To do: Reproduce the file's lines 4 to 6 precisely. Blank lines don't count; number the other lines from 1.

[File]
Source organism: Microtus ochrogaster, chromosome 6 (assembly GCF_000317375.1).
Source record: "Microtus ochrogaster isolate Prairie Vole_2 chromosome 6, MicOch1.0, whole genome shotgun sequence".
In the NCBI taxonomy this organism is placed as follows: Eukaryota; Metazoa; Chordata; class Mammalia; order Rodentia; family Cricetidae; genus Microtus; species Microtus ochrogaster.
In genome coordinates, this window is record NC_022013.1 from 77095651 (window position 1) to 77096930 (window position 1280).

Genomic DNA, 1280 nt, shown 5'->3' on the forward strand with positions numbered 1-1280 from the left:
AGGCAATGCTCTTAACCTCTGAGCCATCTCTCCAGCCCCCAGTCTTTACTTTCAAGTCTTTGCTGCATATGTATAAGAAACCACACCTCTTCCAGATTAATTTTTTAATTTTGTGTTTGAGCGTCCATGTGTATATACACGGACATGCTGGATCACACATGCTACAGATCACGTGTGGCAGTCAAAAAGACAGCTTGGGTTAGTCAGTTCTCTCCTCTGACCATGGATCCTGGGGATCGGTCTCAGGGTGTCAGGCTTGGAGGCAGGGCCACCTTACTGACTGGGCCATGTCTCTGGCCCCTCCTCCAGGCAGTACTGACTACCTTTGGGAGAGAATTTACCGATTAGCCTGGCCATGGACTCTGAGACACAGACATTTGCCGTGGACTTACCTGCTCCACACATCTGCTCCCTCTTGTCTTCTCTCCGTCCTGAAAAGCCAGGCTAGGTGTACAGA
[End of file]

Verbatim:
In genome coordinates, this window is record NC_022013.1 from 77095651 (window position 1) to 77096930 (window position 1280).

Genomic DNA, 1280 nt, shown 5'->3' on the forward strand with positions numbered 1-1280 from the left:
AGGCAATGCTCTTAACCTCTGAGCCATCTCTCCAGCCCCCAGTCTTTACTTTCAAGTCTTTGCTGCATATGTATAAGAAACCACACCTCTTCCAGATTAATTTTTTAATTTTGTGTTTGAGCGTCCATGTGTATATACACGGACATGCTGGATCACACATGCTACAGATCACGTGTGGCAGTCAAAAAGACAGCTTGGGTTAGTCAGTTCTCTCCTCTGACCATGGATCCTGGGGATCGGTCTCAGGGTGTCAGGCTTGGAGGCAGGGCCACCTTACTGACTGGGCCATGTCTCTGGCCCCTCCTCCAGGCAGTACTGACTACCTTTGGGAGAGAATTTACCGATTAGCCTGGCCATGGACTCTGAGACACAGACATTTGCCGTGGACTTACCTGCTCCACACATCTGCTCCCTCTTGTCTTCTCTCCGTCCTGAAAAGCCAGGCTAGGTGTACAGA